Prevent Technical Debt by Understanding Feature Flag and Experiment Lifetimes

The world's leading experimentation platform for marketing, product, and engineering teams

By Asa Schachar

As your organization uses more feature flags and experiments, it’s paramount to understand that some of these changes are meant to last for a short time and should be removed from your codebase. Without a plan for removal, they will become outdated and add technical debt and complexity.

One measure you can track is how long the feature flag or experiment has been in your system and how many different states (ie. on/off, different configurations, different experimental versions) it’s in. While you’re iterating on your feature, it may go through many different states before getting to the final, optimized version when it would then be ready for removal. If the feature flag has been in your system for a long time and all of your users have the same state of the feature flag, then it should likely be removed and the feature code should be merged into your code base.

However, it’s smart to evaluate the purpose of a flag or experiment before removing it, since the real lifetime of an experiment or feature flag depends on its use case, more on that below.

In my experience as an engineer and an engineering manager, I’ve seen several different types of flags and experiments. Below, I’ll walk through the examples from my free e-book Ship Confidently with Progressive Delivery and Experimentation and highlight which feature flags should be removed and which ones will likely stay in your codebase based on their use case. Let’s dive in!

01 Temporary Flag and Experiment types to Set a Removal Timeline

If a feature is designed to be rolled out to everyone or you are using the feature for a short-term experiment, then you’ll want to ensure you have a ticket tracking its removal as soon as the feature has been fully launched to your users or the experiment has concluded. These temporary flags may last weeks, months, or quarters. Examples include:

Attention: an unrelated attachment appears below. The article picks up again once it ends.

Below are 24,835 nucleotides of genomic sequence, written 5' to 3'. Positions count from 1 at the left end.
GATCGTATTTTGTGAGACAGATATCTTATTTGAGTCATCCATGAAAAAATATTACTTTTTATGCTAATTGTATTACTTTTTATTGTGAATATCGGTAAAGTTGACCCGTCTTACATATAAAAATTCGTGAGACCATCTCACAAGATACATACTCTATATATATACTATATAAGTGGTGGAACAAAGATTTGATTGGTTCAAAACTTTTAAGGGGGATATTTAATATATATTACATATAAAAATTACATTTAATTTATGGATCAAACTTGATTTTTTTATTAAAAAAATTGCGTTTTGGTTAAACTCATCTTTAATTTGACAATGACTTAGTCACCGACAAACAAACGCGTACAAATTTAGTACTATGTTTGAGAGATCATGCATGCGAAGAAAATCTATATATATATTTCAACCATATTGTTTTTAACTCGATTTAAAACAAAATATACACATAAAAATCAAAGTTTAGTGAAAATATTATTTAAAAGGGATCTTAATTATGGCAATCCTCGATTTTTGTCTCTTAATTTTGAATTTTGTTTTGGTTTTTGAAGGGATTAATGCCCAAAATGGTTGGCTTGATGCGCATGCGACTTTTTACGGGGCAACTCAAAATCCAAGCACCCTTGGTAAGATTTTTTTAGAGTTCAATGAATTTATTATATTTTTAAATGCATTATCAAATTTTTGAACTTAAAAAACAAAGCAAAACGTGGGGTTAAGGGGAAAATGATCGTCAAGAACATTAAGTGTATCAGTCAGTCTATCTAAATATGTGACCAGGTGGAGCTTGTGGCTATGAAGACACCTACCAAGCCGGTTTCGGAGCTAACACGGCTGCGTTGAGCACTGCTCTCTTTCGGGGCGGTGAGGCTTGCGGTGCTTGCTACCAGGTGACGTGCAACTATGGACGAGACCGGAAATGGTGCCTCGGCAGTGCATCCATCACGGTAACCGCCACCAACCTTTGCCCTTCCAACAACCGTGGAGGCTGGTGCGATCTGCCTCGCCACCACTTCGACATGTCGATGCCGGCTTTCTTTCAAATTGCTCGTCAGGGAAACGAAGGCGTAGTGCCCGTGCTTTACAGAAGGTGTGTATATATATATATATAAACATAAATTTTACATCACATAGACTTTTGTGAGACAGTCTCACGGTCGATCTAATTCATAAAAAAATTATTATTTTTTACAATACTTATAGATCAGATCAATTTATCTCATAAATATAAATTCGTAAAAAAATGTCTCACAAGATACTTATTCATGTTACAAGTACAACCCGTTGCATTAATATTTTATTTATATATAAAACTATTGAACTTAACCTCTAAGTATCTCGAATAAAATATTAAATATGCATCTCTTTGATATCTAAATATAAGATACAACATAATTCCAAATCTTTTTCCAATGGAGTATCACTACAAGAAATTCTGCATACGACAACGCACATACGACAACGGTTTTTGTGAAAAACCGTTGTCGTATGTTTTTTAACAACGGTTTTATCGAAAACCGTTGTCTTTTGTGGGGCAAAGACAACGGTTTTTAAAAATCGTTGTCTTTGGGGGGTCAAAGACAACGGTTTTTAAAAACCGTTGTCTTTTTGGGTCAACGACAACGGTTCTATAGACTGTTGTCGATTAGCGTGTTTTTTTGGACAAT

• 🚪 Painted-door experiments: These experiments are intended to be used to show the smallest amount of UI for a feature to determine if there is customer interest and usually only used in the early phases of the software development lifecycle. These experiments aren’t intended to be kept in the product after they have validated or in-validated the experiment hypothesis.
  • 🛩 Performance experiments: These experiments are intended to put two different implementations against each other in a live, real-world performance experiment. Once enough data has been gathered to determine the more performant solution, it’s usually best to move all traffic over to the higher performing variation.
  • 🏗 Large-scale refactors: When moving between frameworks, languages, or implementation details, it’s useful to deploy these rather risky changes behind a feature flag so that you have confidence they will not negatively impact your users or business. However, once the re-factor is done, you hopefully won’t go back in the other direction and can remove the feature flag.
  • 🎨 Product re-brands: If your business decides to change the look and feel of your product for brand purposes, it’s useful to have a rollout to gracefully move to the new branding and measure the customer engagement. After the new branding is established, it’s a good idea to remove the feature flag powering the switch.

02 Permanent Flag and Experiment Types to Review and Document

If a feature is designed to have different states for different customers, or you want to control its configuration for operational processes or continuous experimentation and optimization purposes, then it’s likely the flag will stay in your product for a longer period of time. Examples of these flags and experiments include: